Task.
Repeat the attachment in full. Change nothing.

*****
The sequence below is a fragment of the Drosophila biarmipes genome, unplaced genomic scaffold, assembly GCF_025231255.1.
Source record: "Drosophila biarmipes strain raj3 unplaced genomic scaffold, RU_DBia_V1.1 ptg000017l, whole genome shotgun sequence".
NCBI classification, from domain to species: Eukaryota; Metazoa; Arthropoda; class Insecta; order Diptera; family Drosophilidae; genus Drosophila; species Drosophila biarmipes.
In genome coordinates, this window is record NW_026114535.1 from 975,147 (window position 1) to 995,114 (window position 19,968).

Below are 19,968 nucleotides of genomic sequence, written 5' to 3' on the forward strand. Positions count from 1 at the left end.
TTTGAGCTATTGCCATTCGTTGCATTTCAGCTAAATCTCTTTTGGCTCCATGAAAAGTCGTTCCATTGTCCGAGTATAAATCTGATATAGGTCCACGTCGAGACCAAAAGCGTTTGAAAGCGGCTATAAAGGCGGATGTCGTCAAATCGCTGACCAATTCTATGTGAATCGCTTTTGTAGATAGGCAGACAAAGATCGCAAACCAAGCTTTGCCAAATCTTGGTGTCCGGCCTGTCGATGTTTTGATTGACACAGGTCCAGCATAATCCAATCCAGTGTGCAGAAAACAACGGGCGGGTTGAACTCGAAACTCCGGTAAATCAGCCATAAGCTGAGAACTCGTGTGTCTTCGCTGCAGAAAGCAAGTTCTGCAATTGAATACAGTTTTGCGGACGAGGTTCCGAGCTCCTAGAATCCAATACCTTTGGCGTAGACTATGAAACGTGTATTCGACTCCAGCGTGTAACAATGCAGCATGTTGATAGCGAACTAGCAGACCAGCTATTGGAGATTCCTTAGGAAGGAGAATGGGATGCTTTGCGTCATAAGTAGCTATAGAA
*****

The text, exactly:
The sequence below is a fragment of the Drosophila biarmipes genome, unplaced genomic scaffold, assembly GCF_025231255.1.
Source record: "Drosophila biarmipes strain raj3 unplaced genomic scaffold, RU_DBia_V1.1 ptg000017l, whole genome shotgun sequence".
NCBI classification, from domain to species: Eukaryota; Metazoa; Arthropoda; class Insecta; order Diptera; family Drosophilidae; genus Drosophila; species Drosophila biarmipes.
In genome coordinates, this window is record NW_026114535.1 from 975,147 (window position 1) to 995,114 (window position 19,968).

Below are 19,968 nucleotides of genomic sequence, written 5' to 3' on the forward strand. Positions count from 1 at the left end.
TTTGAGCTATTGCCATTCGTTGCATTTCAGCTAAATCTCTTTTGGCTCCATGAAAAGTCGTTCCATTGTCCGAGTATAAATCTGATATAGGTCCACGTCGAGACCAAAAGCGTTTGAAAGCGGCTATAAAGGCGGATGTCGTCAAATCGCTGACCAATTCTATGTGAATCGCTTTTGTAGATAGGCAGACAAAGATCGCAAACCAAGCTTTGCCAAATCTTGGTGTCCGGCCTGTCGATGTTTTGATTGACACAGGTCCAGCATAATCCAATCCAGTGTGCAGAAAACAACGGGCGGGTTGAACTCGAAACTCCGGTAAATCAGCCATAAGCTGAGAACTCGTGTGTCTTCGCTGCAGAAAGCAAGTTCTGCAATTGAATACAGTTTTGCGGACGAGGTTCCGAGCTCCTAGAATCCAATACCTTTGGCGTAGACTATGAAACGTGTATTCGACTCCAGCGTGTAACAATGCAGCATGTTGATAGCGAACTAGCAGACCAGCTATTGGAGATTCCTTAGGAAGGAGAATGGGATGCTTTGCGTCATAAGTAGCTATAGAA